Okay, so I didn’t actually get invited to this week’s summit in Davos of the World Economic Forum to discuss the implications of the technological revolution on the future of the modern world. (I think it was between me and Leo DiCaprio for a spot.) But I have certainly been a virtual fly on the wall. The concept of the Fourth Industrial Revolution and the dialogue around it should be required reading for everyone.
There is no question about the transformative power of the digital revolution we’re in the middle of. Indeed, the “Uberization” of products and processes is well underway. But what about the climate and culture of receptivity with which these innovations are greeted? Isn’t that almost as important as the technology developments themselves?
Examine Your Lens
Early in my career when I was a corporate finance lawyer, I remember talking with a senior leader of a large bank about the then-revolutionary ATM technology. “It’s just a fad,” he pronounced proudly. “Banking is a relationship business and people want to deal with their local teller.” Try to remember the last time you dealt with a bank teller and it will likely be because of limitations of the online or ATM technology. (That bank, as it happens, is no longer around.)
People often have an almost unconscious, white-knuckled hold on maintaining the status quo; this takes work and leadership to overcome. We need to make sure we examine the lens through which we view change in order to enjoy its benefits.
Resist the Urge to Resist Change
One of the reasons that the impacts of many of these digital platforms prevail mostly on the consumer side of our world is that individual decisions—not corporate ones—drive adoption. To have the Fourth Industrial Revolution realize its potential transformative impacts, we need to spend as much time and attention on creating an environment that enthusiastically embraces innovation and change, as we do on exploring the technology that enables it.
We see a small microcosm of this challenge in our business at Benevity, both with large enterprise companies and recipient charities. Our user-centric platform is innovative and is constructively disrupting a corporate giving and charitable landscape that has not changed meaningfully in 20 years. Like many Fourth Industrial Revolution platforms, it combines technologies to not only drive engagement, efficiencies and experience with users, but also improves the speed, time and manner of processing of donations to global charities.
Client program administrators get excited about the software and its transformative potential to infuse purpose into their corporate culture, but more often than not end up executing their existing programs and approaches through software that was intentionally built to power innovation around giving and volunteering, not just replace paper forms with a digital version. Desired outcomes improve, but not by the quantum leaps that might be possible by optimizing program design and execution for the enabling technology. Champions for change and program redesign sometimes lack budget or senior management support. By contrast, companies that make a point of using our technology as a jumping off point for their own creativity around how to engage people with their brand and Goodness initiatives have wildly higher-performing programs that deliver business and social impact.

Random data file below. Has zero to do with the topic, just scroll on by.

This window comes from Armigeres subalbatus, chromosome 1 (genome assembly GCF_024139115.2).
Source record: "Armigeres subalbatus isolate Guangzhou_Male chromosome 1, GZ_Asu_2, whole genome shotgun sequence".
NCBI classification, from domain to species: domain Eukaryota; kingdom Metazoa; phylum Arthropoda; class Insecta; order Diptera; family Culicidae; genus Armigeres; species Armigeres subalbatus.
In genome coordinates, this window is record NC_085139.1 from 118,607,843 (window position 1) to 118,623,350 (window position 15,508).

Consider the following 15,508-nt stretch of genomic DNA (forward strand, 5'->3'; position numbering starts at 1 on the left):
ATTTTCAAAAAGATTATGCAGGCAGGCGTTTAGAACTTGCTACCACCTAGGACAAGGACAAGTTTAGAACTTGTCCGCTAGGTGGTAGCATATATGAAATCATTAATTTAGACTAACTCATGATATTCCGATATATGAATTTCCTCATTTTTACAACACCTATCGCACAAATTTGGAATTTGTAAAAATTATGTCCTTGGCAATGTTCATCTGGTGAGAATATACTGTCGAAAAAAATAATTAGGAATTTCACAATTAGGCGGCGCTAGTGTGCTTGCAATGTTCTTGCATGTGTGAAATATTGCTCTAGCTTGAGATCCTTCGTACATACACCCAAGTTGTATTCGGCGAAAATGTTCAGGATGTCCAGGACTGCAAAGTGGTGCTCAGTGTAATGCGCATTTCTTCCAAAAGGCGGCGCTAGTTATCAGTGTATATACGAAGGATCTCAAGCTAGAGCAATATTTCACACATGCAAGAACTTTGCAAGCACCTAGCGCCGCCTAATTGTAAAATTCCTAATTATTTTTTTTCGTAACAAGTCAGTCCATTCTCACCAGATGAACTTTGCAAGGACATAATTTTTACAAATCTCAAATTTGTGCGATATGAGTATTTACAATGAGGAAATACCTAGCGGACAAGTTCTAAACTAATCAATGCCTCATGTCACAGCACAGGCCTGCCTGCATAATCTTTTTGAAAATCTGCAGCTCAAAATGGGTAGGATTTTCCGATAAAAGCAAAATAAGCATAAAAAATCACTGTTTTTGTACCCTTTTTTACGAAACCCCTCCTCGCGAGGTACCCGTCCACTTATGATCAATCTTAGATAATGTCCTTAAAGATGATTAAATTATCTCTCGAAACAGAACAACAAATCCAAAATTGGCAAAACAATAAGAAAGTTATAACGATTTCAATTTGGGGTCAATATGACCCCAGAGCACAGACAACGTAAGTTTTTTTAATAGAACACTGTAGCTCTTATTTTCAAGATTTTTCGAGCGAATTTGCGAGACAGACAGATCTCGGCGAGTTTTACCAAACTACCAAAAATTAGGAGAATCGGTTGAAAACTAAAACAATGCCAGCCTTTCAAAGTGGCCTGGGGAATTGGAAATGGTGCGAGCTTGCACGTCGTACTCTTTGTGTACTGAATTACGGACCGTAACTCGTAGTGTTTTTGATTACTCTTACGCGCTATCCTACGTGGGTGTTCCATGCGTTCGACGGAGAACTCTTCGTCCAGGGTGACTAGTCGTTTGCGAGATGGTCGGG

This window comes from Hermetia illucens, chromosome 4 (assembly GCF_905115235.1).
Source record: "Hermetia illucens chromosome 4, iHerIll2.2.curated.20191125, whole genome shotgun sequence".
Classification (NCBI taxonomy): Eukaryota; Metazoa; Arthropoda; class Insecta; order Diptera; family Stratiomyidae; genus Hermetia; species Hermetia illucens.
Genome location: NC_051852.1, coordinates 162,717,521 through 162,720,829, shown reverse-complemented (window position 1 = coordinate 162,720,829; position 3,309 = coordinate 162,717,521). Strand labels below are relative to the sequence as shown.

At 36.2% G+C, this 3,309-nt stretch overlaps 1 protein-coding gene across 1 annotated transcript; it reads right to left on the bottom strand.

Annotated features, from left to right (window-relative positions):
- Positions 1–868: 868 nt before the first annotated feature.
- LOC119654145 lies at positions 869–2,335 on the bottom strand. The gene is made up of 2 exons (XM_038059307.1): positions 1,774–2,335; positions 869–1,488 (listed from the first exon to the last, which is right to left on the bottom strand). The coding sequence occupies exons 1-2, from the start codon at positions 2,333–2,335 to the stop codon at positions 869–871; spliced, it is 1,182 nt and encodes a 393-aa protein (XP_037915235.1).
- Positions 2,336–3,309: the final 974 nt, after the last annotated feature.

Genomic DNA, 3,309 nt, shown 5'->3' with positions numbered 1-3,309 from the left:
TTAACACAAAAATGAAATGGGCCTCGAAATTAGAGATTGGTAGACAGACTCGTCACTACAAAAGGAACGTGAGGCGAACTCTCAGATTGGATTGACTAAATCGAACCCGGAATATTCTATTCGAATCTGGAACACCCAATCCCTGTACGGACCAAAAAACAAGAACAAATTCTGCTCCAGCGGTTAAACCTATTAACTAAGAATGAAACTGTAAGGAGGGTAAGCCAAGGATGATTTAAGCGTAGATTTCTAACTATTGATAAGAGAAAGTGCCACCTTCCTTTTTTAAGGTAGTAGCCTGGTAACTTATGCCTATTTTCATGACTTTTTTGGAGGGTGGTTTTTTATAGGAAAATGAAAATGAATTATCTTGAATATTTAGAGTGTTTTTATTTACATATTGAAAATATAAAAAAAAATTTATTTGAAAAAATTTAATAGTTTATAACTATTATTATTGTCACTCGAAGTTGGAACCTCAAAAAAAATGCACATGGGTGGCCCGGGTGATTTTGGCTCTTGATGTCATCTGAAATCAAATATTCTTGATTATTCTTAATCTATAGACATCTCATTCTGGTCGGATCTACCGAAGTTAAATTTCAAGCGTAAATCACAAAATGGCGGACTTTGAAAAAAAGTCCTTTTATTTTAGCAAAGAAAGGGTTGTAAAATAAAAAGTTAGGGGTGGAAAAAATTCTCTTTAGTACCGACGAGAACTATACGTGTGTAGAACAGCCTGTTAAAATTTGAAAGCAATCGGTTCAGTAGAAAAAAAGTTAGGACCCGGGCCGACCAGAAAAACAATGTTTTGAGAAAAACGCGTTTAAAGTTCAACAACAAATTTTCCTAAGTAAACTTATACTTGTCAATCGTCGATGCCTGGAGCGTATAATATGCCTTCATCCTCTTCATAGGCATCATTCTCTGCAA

The bottom line is we need to resist the urge to resist change. Technology enables change; it is only people and culture that can deliver on its potential.
Taking the Revolution Beyond Davos
While the transformative power of the Fourth Industrial Revolution brings with it the risk that new technologies will be used to widen inequality and power selfish or xenophobic tendencies, it can also facilitate generosity at scale. Goodness is cross-cultural, knows no geographic bounds, and when executed with authenticity can create transformative impacts, both business and social.
Klaus Schwab, founder of the World Economic Forum, presents an inspiring vision:
“In the end, it all comes down to people and values. We need to shape a future that works for all of us by putting people first and empowering them. In its most pessimistic, dehumanized form, the Fourth Industrial Revolution may indeed have the potential to ‘robotize’ humanity and thus to deprive us of our heart and soul. But as a complement to the best parts of human nature—creativity, empathy, stewardship—it can also lift humanity into a new collective and moral consciousness based on a shared sense of destiny. It is incumbent on us all to make sure the latter prevails.”
Business leaders must seize the opportunity to use technology to infuse purpose into their corporate cultures in a way that drives meaningful change.
For the second conversation in our Purpose@Work series -- a discussion designed to explore how we can infuse a deep sense of purpose into our work -- we're going to focus on the Fourth Industrial Revolution, the theme of this year's World Economic Forum in Davos.
How are you using technology to elevate purpose in your organization, community, or project? Let us know at PurposePlusProfit@huffingtonpost.com or by tweeting with #PurposeAtWork.